Boogie Nights appears in an aspect ratio of approximately 2.40:1 on this single-sided, double-layered DVD; the image has been enhanced for 16X9 monitors. This was a good but not great SD-DVD presentation.
Sharpness seemed acceptable and often pretty strong, as close-ups looked fairly well-defined. Wider shots came across as iffier, though, a factor exacerbated by minor edge haloes. Still, the image was usually reasonably concise.
Only minor signs of jaggies or shimmering occurred. Some mild digital artifacts popped up, but print flaws were essentially non-existent.
With its 1970s setting, the flick opted for loud, borderline garish tones, and the DVD reproduced them in an adequate manner. Sometimes the colors looked pretty peppy, but some tones could seem too heavy – especially reds. Still, the hues mainly appeared reasonably good. Blacks were moderately deep, and shadows showed decent smoothness, though a few interiors looked a bit murky. Again, this never became a memorable presentation, but within the confines of SD-DVD, it worked acceptably well.
Though not as good, the film’s Dolby Digital 5.1 soundtrack worked fine. The movie featured a soundfield oriented heavily toward the forward channels, where I heard excellent stereo separation for music, but general ambiance seemed less exciting. The mix used the rear speakers mainly for some minor reinforcement of the front channels - such as light applause during the award banquets – but that was about it.
That said, I won’t complain about the mix because it fit the film. The soundscape probably could have benefited from a little extra breadth, but this wasn't a movie that required an explosive surround track.
Audio quality appeared strong. Dialogue always came across as crisp and well-defined, with no edginess or concerns related to intelligibility. Effects appeared clear and realistic, and I noted no signs of distortion.
Although speech offered a major aspect of the film, I think music may actually be most important, as the mix of pop tunes and Michael Penn's score added tremendously to the mood and pacing of the movie. Happily, the track reproduced the music cleanly and strongly, with clear highs and some solid bass. The track as a whole worked well for the movie.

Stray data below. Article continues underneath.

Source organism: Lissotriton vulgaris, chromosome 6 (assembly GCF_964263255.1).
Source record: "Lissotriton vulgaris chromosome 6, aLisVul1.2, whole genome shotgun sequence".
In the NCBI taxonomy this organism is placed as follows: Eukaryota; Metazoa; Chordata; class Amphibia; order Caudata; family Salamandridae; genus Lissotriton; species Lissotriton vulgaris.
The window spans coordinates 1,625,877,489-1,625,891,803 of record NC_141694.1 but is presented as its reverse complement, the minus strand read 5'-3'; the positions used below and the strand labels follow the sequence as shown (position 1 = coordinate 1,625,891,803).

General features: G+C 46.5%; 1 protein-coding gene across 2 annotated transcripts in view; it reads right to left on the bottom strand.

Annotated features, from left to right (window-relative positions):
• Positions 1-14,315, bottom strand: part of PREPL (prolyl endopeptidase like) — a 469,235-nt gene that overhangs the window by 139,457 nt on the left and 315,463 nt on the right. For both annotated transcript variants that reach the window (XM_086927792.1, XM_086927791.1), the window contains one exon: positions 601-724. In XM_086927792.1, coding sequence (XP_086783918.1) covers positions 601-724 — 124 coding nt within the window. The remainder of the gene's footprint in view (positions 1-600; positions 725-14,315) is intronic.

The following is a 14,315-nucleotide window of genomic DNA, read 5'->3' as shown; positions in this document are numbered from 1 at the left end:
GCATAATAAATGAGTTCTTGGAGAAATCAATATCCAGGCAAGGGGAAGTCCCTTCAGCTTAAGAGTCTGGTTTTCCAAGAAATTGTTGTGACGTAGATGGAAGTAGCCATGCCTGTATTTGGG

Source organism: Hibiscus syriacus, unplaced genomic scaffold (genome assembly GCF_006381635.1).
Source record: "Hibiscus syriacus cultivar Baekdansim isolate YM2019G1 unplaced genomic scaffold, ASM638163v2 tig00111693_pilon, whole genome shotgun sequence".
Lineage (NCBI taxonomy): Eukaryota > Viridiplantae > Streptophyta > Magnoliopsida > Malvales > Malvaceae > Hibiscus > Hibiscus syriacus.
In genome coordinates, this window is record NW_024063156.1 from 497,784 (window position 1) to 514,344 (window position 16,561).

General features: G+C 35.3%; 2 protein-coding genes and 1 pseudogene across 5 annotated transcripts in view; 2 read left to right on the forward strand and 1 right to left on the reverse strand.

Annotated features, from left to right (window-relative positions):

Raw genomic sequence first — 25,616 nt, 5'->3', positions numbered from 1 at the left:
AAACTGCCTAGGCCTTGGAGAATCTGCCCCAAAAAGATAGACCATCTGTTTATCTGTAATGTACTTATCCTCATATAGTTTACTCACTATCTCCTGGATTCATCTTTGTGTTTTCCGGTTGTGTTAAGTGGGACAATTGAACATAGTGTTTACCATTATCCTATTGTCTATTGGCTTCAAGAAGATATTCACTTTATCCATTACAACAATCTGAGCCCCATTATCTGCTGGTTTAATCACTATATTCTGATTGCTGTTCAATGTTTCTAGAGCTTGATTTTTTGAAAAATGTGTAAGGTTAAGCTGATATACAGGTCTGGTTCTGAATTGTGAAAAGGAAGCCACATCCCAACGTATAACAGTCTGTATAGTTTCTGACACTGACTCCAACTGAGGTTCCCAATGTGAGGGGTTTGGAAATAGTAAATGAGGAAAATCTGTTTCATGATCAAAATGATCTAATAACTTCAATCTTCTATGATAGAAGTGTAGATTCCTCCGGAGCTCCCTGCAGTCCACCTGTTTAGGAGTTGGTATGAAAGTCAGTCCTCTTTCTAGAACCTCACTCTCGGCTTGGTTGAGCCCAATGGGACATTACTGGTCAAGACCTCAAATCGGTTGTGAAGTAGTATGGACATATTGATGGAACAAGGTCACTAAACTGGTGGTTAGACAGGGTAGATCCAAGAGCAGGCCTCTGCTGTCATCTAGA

When we head to extras, we get an audio commentary from director Paul Thomas Anderson. He delivers a running, screen-specific look at the project’s origins and development, inspirations, influences and research, story/characters, cast and performances, music, editing, studio/ratings issues, and a mix of other domains.
When I first heard this commentary in the 90s, I loved it. Years later, it seems less winning, but it still becomes a good chat.
The main problem stems from its looseness, as Anderson can be more than a little “stream of consciousness”. However, I enjoy his frankness and his willingness to avoid the usual commentary BS. We learn quite a lot about the film, so this become a very good discussion – it’s just not as amazing as I used to believe.
Nine Deleted Scenes occupy a total of 23 minutes, 15 seconds. The vast majority of these offer extended versions of existing segments. For example, we see more of the van ride early in the movie, and there's also more "coke talk" among Reed, Dirk and Todd. The cut sequences didn’t offer anything stunning, but they presented some interesting material.
All of these snippets can be screened with their original audio or with commentary from Anderson, and they're fun either way. Anderson gives us details about the scenes as well as why they got the boot.
We find Michael Penn's Anderson-directed music video for "Try". It’s a solid piece and some cameos from Nights cast members add to the fun. Anderson also discusses the video during an optional commentary track.
Cast and Crew presents info for 16 actors and Anderson. These also add “biographies” for the movie’s characters, and that factor makes “C&C” more interesting than usual.
Boogie Nights remains a flawed masterpiece, but it's a gem nonetheless. I like this movie more every time I see it, although its problems seem impossible to ignore. The DVD provides generally positive picture and audio with a decent mix of supplements. Boogie Nights remains a highly entertaining film.
To rate this film visit the Blu-ray review of BOOGIE NIGHTS